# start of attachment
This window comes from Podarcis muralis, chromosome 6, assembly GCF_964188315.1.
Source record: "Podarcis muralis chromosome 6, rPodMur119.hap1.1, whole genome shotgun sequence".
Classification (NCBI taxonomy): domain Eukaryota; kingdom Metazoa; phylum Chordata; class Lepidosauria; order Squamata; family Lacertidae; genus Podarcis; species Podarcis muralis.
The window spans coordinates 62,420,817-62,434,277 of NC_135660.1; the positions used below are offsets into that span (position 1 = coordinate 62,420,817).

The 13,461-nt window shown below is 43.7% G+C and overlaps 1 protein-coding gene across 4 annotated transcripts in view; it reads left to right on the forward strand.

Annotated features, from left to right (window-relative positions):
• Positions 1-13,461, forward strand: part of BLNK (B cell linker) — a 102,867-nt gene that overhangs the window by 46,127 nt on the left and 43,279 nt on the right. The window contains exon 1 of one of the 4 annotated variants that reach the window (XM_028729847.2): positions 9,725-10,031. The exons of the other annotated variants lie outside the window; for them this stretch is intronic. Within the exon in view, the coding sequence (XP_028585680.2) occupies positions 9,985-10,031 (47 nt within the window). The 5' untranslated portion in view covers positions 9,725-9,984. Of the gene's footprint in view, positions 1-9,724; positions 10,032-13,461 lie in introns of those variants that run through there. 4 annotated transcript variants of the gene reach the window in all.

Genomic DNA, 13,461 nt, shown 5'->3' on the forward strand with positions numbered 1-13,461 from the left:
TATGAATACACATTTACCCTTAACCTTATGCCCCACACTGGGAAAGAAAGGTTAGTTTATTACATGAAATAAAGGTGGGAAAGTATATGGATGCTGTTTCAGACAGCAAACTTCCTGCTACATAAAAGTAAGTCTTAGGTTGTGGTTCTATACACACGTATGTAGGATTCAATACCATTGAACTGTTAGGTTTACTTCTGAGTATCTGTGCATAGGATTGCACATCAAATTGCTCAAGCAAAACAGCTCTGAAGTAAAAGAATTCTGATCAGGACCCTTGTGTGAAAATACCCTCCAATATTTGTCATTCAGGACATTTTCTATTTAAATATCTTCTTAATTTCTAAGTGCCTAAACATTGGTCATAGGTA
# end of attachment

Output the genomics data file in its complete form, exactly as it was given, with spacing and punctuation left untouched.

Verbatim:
This window comes from Podarcis muralis, chromosome 6, assembly GCF_964188315.1.
Source record: "Podarcis muralis chromosome 6, rPodMur119.hap1.1, whole genome shotgun sequence".
Classification (NCBI taxonomy): domain Eukaryota; kingdom Metazoa; phylum Chordata; class Lepidosauria; order Squamata; family Lacertidae; genus Podarcis; species Podarcis muralis.
The window spans coordinates 62,420,817-62,434,277 of NC_135660.1; the positions used below are offsets into that span (position 1 = coordinate 62,420,817).

The 13,461-nt window shown below is 43.7% G+C and overlaps 1 protein-coding gene across 4 annotated transcripts in view; it reads left to right on the forward strand.

Annotated features, from left to right (window-relative positions):
• Positions 1-13,461, forward strand: part of BLNK (B cell linker) — a 102,867-nt gene that overhangs the window by 46,127 nt on the left and 43,279 nt on the right. The window contains exon 1 of one of the 4 annotated variants that reach the window (XM_028729847.2): positions 9,725-10,031. The exons of the other annotated variants lie outside the window; for them this stretch is intronic. Within the exon in view, the coding sequence (XP_028585680.2) occupies positions 9,985-10,031 (47 nt within the window). The 5' untranslated portion in view covers positions 9,725-9,984. Of the gene's footprint in view, positions 1-9,724; positions 10,032-13,461 lie in introns of those variants that run through there. 4 annotated transcript variants of the gene reach the window in all.

Genomic DNA, 13,461 nt, shown 5'->3' on the forward strand with positions numbered 1-13,461 from the left:
TATGAATACACATTTACCCTTAACCTTATGCCCCACACTGGGAAAGAAAGGTTAGTTTATTACATGAAATAAAGGTGGGAAAGTATATGGATGCTGTTTCAGACAGCAAACTTCCTGCTACATAAAAGTAAGTCTTAGGTTGTGGTTCTATACACACGTATGTAGGATTCAATACCATTGAACTGTTAGGTTTACTTCTGAGTATCTGTGCATAGGATTGCACATCAAATTGCTCAAGCAAAACAGCTCTGAAGTAAAAGAATTCTGATCAGGACCCTTGTGTGAAAATACCCTCCAATATTTGTCATTCAGGACATTTTCTATTTAAATATCTTCTTAATTTCTAAGTGCCTAAACATTGGTCATAGGTA